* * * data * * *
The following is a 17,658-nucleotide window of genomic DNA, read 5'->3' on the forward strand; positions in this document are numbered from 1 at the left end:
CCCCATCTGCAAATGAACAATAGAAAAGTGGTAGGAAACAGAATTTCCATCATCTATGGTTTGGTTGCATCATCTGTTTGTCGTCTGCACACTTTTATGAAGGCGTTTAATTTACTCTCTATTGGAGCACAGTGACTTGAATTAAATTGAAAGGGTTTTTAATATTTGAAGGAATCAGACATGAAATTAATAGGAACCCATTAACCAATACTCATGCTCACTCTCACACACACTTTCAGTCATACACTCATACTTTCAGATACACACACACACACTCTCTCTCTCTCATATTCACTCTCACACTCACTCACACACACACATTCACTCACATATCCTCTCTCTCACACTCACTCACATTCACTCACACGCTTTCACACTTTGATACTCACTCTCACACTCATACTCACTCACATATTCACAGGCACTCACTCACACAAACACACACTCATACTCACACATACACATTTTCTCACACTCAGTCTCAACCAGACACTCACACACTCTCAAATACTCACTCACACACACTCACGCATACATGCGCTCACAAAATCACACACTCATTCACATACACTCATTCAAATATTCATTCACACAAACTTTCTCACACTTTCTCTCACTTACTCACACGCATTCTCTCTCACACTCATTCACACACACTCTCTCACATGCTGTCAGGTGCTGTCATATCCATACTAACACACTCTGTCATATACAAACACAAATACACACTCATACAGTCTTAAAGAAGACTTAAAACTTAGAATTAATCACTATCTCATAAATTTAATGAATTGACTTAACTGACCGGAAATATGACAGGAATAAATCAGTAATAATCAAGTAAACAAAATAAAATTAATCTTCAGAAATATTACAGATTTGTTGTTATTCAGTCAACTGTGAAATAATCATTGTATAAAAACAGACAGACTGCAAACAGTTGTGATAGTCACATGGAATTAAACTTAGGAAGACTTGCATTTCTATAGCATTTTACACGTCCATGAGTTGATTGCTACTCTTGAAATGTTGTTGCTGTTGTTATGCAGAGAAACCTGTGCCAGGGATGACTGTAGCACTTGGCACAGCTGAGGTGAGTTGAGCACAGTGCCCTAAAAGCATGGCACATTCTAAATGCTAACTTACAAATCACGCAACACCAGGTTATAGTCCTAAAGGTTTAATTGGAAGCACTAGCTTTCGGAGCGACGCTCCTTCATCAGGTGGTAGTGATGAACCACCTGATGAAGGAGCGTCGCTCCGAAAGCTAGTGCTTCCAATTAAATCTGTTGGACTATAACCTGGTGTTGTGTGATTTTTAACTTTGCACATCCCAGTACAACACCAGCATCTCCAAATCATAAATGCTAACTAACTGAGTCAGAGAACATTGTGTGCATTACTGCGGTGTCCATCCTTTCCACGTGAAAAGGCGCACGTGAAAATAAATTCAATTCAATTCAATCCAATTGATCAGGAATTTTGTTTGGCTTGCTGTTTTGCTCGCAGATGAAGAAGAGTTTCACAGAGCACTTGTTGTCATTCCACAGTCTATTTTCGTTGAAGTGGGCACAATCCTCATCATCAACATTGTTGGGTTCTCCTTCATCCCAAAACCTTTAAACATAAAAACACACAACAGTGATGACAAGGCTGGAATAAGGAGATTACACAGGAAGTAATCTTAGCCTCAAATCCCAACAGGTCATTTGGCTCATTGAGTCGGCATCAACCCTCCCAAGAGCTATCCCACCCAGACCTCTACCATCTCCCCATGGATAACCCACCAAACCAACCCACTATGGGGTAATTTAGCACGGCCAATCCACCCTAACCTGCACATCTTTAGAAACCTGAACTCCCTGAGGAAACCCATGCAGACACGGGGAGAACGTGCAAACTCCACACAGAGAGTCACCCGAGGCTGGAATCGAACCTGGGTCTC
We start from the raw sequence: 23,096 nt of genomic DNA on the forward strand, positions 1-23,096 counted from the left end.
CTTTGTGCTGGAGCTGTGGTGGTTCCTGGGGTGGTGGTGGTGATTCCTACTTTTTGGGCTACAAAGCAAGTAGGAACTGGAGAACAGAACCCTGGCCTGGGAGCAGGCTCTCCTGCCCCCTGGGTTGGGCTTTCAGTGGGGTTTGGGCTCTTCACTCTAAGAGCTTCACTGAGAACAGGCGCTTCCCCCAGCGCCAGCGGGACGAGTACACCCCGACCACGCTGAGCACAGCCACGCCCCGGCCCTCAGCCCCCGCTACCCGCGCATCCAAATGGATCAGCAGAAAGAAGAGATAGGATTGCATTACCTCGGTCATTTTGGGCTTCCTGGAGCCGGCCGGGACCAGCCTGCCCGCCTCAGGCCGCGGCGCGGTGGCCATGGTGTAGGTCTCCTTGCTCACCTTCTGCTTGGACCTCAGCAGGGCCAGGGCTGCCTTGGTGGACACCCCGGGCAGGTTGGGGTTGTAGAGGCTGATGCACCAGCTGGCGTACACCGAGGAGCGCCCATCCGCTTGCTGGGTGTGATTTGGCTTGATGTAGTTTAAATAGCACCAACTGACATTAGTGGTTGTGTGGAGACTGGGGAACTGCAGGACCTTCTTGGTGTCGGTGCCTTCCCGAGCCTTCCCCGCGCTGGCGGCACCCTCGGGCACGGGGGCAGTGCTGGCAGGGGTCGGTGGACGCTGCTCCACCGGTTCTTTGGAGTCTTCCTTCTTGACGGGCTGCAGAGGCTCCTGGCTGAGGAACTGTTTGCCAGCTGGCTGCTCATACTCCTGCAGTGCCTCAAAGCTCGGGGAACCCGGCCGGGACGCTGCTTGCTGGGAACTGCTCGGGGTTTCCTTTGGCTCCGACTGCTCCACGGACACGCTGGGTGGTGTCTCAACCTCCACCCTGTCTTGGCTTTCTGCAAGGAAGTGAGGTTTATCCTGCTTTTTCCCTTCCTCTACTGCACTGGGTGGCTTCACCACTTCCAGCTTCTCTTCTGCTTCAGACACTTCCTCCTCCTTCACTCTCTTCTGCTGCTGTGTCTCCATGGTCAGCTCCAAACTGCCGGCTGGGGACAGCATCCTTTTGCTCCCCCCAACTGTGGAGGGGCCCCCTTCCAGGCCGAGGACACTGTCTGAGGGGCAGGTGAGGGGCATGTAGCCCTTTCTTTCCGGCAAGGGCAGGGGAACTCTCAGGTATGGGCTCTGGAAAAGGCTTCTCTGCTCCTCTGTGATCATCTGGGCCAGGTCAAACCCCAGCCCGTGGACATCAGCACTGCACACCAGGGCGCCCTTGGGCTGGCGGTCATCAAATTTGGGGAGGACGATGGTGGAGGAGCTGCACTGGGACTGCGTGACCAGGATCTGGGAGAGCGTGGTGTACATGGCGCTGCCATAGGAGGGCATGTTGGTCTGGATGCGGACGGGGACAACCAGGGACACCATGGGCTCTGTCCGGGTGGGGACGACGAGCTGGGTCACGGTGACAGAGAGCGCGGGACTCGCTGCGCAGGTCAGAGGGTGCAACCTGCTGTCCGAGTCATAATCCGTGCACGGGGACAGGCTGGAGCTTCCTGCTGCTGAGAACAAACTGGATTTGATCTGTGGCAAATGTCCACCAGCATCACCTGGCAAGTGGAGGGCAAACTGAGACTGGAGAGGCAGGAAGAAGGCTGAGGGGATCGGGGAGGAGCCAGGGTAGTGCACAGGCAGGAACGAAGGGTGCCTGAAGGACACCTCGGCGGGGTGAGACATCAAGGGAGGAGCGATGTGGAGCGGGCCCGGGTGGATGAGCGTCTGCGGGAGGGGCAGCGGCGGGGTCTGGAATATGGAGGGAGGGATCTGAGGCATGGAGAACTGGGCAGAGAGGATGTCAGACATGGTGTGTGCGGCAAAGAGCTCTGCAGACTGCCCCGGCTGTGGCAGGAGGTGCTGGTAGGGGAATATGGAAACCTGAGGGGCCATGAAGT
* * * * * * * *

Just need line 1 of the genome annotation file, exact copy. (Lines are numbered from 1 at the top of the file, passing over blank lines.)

The following is a 17,658-nucleotide window of genomic DNA, read 5'->3' on the forward strand; positions in this document are numbered from 1 at the left end: